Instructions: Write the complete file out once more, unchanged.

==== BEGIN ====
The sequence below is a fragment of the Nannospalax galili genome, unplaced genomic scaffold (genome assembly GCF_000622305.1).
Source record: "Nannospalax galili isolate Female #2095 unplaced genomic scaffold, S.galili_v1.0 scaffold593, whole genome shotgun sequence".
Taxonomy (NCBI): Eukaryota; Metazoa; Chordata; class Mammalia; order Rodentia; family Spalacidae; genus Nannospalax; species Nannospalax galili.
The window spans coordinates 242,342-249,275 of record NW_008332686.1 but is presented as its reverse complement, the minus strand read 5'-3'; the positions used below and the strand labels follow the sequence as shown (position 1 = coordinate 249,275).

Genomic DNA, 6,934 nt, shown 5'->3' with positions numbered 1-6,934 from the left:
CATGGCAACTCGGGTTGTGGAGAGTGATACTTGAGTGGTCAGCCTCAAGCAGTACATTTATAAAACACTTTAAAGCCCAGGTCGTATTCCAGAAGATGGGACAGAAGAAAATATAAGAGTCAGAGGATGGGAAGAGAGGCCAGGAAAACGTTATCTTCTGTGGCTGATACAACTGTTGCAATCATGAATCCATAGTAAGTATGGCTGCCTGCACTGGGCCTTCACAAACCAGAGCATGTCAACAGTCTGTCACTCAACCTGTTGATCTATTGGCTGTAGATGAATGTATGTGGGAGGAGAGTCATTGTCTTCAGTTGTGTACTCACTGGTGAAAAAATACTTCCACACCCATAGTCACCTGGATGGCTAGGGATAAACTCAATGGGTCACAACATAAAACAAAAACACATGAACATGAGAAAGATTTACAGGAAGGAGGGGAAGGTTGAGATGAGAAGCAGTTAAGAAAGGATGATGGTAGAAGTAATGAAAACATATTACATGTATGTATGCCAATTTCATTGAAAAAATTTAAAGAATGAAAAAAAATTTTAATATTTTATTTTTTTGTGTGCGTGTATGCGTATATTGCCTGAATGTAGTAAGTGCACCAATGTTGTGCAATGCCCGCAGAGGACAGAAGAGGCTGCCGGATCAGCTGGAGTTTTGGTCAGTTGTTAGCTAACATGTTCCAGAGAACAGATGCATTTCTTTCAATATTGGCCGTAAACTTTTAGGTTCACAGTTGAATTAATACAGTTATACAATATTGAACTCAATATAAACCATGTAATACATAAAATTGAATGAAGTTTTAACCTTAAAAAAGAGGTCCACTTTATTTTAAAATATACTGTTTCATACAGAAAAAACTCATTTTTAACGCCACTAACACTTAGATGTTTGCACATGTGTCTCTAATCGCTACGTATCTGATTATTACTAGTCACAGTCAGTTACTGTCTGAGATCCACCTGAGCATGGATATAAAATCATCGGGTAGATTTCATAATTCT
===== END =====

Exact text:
The sequence below is a fragment of the Nannospalax galili genome, unplaced genomic scaffold (genome assembly GCF_000622305.1).
Source record: "Nannospalax galili isolate Female #2095 unplaced genomic scaffold, S.galili_v1.0 scaffold593, whole genome shotgun sequence".
Taxonomy (NCBI): Eukaryota; Metazoa; Chordata; class Mammalia; order Rodentia; family Spalacidae; genus Nannospalax; species Nannospalax galili.
The window spans coordinates 242,342-249,275 of record NW_008332686.1 but is presented as its reverse complement, the minus strand read 5'-3'; the positions used below and the strand labels follow the sequence as shown (position 1 = coordinate 249,275).

Genomic DNA, 6,934 nt, shown 5'->3' with positions numbered 1-6,934 from the left:
CATGGCAACTCGGGTTGTGGAGAGTGATACTTGAGTGGTCAGCCTCAAGCAGTACATTTATAAAACACTTTAAAGCCCAGGTCGTATTCCAGAAGATGGGACAGAAGAAAATATAAGAGTCAGAGGATGGGAAGAGAGGCCAGGAAAACGTTATCTTCTGTGGCTGATACAACTGTTGCAATCATGAATCCATAGTAAGTATGGCTGCCTGCACTGGGCCTTCACAAACCAGAGCATGTCAACAGTCTGTCACTCAACCTGTTGATCTATTGGCTGTAGATGAATGTATGTGGGAGGAGAGTCATTGTCTTCAGTTGTGTACTCACTGGTGAAAAAATACTTCCACACCCATAGTCACCTGGATGGCTAGGGATAAACTCAATGGGTCACAACATAAAACAAAAACACATGAACATGAGAAAGATTTACAGGAAGGAGGGGAAGGTTGAGATGAGAAGCAGTTAAGAAAGGATGATGGTAGAAGTAATGAAAACATATTACATGTATGTATGCCAATTTCATTGAAAAAATTTAAAGAATGAAAAAAAATTTTAATATTTTATTTTTTTGTGTGCGTGTATGCGTATATTGCCTGAATGTAGTAAGTGCACCAATGTTGTGCAATGCCCGCAGAGGACAGAAGAGGCTGCCGGATCAGCTGGAGTTTTGGTCAGTTGTTAGCTAACATGTTCCAGAGAACAGATGCATTTCTTTCAATATTGGCCGTAAACTTTTAGGTTCACAGTTGAATTAATACAGTTATACAATATTGAACTCAATATAAACCATGTAATACATAAAATTGAATGAAGTTTTAACCTTAAAAAAGAGGTCCACTTTATTTTAAAATATACTGTTTCATACAGAAAAAACTCATTTTTAACGCCACTAACACTTAGATGTTTGCACATGTGTCTCTAATCGCTACGTATCTGATTATTACTAGTCACAGTCAGTTACTGTCTGAGATCCACCTGAGCATGGATATAAAATCATCGGGTAGATTTCATAATTCT